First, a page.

The Division Algorithm

# The Division Algorithm

One rather important aspect of the divisibility of integers is that if $a, b \in \mathbb{Z}$ then $a$ can be written as the product of some quotient $q$ with $b$ plus a remainder $r$. For example, if $a = 11$ and $b = 3$, then $a = 3(b) + 2$ where $q = 3$ and $r = 2$.

The following theorem known as the Division Algorithm shows us that for any pair of integers $a, b \in \mathbb{Z}$ where $b > 0$ that the form $a = bq + r$ exists and is unique.

Theorem 1 (The Division Algorithm): Let $a, b \in \mathbb{Z}$ with $b > 0$. Then there exists unique $q, r \in \mathbb{Z}$ where $0 \leq r < b$ and such that $a = bq + r$. |

*The value of $r$ is often called the Remainder when $a$ is divided by $b$. That is, $a$ is equal to some multiple $q$, known as the Quotient of $b$, plus a remainder $r$ for which $0 \leq r < b$.*

**Proof:**Let $a, b \in \mathbb{Z}$ with $b > 0$ and consider the following set $A$:

\begin{align} \quad A = \{ a - bq : q \in \mathbb{N} \} = \{ a, a - b, a - 2b, ... \}. \end{align}

- Consider $B \subset A$ of nonnegative elements in $A$. If $a > 0$ then $a \in B$ and if $a < 0$ then $a - ba = a(1 - b) \in B$, so $B$ is a nonempty set. Moreover, $B$ is a nonempty subset of integers and so by the Well-Ordering principle there exists a least element of $B$, say $r \in B$ is this least element. Since $r \in B$ we have that $r = a - bn$ for some $n \in \mathbb{N}$ and so:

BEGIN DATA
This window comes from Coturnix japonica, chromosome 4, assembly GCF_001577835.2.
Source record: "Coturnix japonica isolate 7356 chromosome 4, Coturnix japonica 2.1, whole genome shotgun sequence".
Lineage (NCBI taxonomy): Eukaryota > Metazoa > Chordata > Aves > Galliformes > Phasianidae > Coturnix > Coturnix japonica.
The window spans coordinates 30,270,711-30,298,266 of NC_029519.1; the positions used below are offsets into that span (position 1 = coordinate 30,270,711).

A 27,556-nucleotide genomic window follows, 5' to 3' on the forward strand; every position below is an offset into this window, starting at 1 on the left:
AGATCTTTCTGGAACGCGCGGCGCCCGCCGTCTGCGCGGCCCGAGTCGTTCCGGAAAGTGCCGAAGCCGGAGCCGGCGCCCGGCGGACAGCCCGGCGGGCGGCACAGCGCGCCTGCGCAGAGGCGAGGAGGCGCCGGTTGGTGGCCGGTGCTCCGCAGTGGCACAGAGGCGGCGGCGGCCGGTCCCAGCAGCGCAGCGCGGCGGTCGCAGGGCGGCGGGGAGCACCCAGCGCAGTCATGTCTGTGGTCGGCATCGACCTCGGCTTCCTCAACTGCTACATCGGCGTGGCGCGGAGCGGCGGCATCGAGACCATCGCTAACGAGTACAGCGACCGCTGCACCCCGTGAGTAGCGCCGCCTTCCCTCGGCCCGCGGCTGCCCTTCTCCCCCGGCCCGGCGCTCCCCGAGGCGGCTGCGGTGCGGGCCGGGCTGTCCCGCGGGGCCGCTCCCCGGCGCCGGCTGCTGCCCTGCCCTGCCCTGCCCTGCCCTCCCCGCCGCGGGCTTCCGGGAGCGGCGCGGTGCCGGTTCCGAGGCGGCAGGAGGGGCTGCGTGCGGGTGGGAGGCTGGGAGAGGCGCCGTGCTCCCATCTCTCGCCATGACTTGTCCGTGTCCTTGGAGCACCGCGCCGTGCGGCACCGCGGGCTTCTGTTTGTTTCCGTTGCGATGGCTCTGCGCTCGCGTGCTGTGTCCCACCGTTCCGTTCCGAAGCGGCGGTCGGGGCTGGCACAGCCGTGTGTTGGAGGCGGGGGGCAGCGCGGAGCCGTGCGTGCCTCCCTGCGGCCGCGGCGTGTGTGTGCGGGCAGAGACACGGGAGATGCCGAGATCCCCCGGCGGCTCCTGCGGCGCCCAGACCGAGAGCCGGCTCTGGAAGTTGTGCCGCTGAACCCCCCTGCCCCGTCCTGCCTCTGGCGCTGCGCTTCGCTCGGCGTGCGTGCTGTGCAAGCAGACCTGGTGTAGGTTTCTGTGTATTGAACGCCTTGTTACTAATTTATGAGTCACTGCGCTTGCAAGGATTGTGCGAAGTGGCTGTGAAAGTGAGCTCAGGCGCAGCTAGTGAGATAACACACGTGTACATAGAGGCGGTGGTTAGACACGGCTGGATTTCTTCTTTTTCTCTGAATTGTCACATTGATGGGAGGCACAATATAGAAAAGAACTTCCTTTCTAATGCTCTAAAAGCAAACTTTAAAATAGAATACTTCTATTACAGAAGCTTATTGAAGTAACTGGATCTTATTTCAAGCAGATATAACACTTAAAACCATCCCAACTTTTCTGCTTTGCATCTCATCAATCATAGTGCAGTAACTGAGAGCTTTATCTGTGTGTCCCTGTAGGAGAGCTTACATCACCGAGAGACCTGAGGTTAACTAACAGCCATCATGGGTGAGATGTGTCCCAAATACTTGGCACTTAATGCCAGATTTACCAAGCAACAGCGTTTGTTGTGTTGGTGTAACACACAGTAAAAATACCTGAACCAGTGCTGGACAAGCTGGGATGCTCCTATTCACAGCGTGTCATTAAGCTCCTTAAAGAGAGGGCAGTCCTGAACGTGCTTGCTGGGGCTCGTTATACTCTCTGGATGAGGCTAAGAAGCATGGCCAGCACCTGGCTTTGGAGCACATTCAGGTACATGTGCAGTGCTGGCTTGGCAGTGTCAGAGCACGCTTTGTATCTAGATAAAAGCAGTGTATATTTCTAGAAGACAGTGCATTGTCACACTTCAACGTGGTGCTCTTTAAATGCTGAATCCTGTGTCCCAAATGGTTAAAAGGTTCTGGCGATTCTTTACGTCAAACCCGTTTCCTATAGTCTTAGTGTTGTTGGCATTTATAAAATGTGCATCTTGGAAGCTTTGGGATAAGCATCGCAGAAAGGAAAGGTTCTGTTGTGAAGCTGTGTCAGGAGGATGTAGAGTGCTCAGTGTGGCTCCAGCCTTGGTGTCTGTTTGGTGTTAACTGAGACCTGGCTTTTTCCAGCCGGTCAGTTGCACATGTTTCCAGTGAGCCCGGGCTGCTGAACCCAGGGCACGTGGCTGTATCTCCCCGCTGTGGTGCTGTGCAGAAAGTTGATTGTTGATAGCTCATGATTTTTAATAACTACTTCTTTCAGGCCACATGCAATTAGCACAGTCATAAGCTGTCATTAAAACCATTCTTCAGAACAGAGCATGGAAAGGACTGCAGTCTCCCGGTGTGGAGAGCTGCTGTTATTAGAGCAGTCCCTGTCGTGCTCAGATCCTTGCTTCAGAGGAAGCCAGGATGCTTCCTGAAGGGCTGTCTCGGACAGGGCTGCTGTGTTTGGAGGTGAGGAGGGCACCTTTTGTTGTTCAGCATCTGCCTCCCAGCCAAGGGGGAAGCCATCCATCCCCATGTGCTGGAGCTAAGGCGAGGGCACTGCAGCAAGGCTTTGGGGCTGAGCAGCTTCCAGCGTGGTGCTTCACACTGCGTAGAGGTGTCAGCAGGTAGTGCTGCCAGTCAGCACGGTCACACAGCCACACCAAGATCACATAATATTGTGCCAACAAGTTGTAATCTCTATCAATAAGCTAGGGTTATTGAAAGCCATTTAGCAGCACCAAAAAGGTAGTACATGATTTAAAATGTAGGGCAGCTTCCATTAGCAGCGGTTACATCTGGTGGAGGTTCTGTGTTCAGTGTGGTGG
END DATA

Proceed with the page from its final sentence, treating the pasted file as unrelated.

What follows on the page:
\begin{align} \quad a = bq + r \end{align}

- So $a$ if of the form we desire. Now since $r \in B$ and every element in $B$ is nonnegative then we have that $0 \leq r$. Suppose that $r \geq b$. Then $r = b + p$ where $p \geq 0$ and so:

\begin{align} \quad a = bq + r = bq + (b + p) = b(q + 1) + p \end{align}

- Therefore $p = a - b(q + 1) \geq 0$ and so $p \in B$. Since $b > 0$ and $q+1 > q$ we have that $0 \leq p < r$. But this implies that $r$ is not the least element of $B$ which is a contradiction, so our assumption that $r \geq b$ is false, and so $0 \leq r < b$.

- We lastly show that $q$ and $r$ are unique for $a = bq + r$ and $0 \leq r < b$. Suppose that $a = bq_1 + r_1$ and $a = bq_2 + r_2$ where $0 \leq r_1, r_2 < b$. Then by subtracting these two equations we get:

\begin{align} \quad 0 = bq_1 - bq_2 + r_1 - r_2 \\ \quad 0 =b(q_1 - q_2) + r_1 - r_2 \\ \quad r_2 - r_1 = b(q_1 - q_2) \end{align}

- Therefore $r_2 - r_1$ is a multiple of $b$. Since $0 \leq r_1 < b$ and $0 \leq r_2 < b$ we must have that $-b < r_2 - r_1 < b$. The only multiple of $b$ such that $-b < r_2 - r_1 < b$ is $0$, so:

\begin{align} \quad r_2 - r_1 = 0 \\ \quad r_1 = r_2 \end{align}

- Since $r_1 = r_2 = r$, we have that $0 = b(q_1 - q_2)$. Since $b > 0$ this implies that $q_1 - q_2 = 0$ and so $q_1 = q_2$. Therefore $a$ can be uniquely expressed in the form $a = bq + r$ where $0 \leq r < b$. $\blacksquare$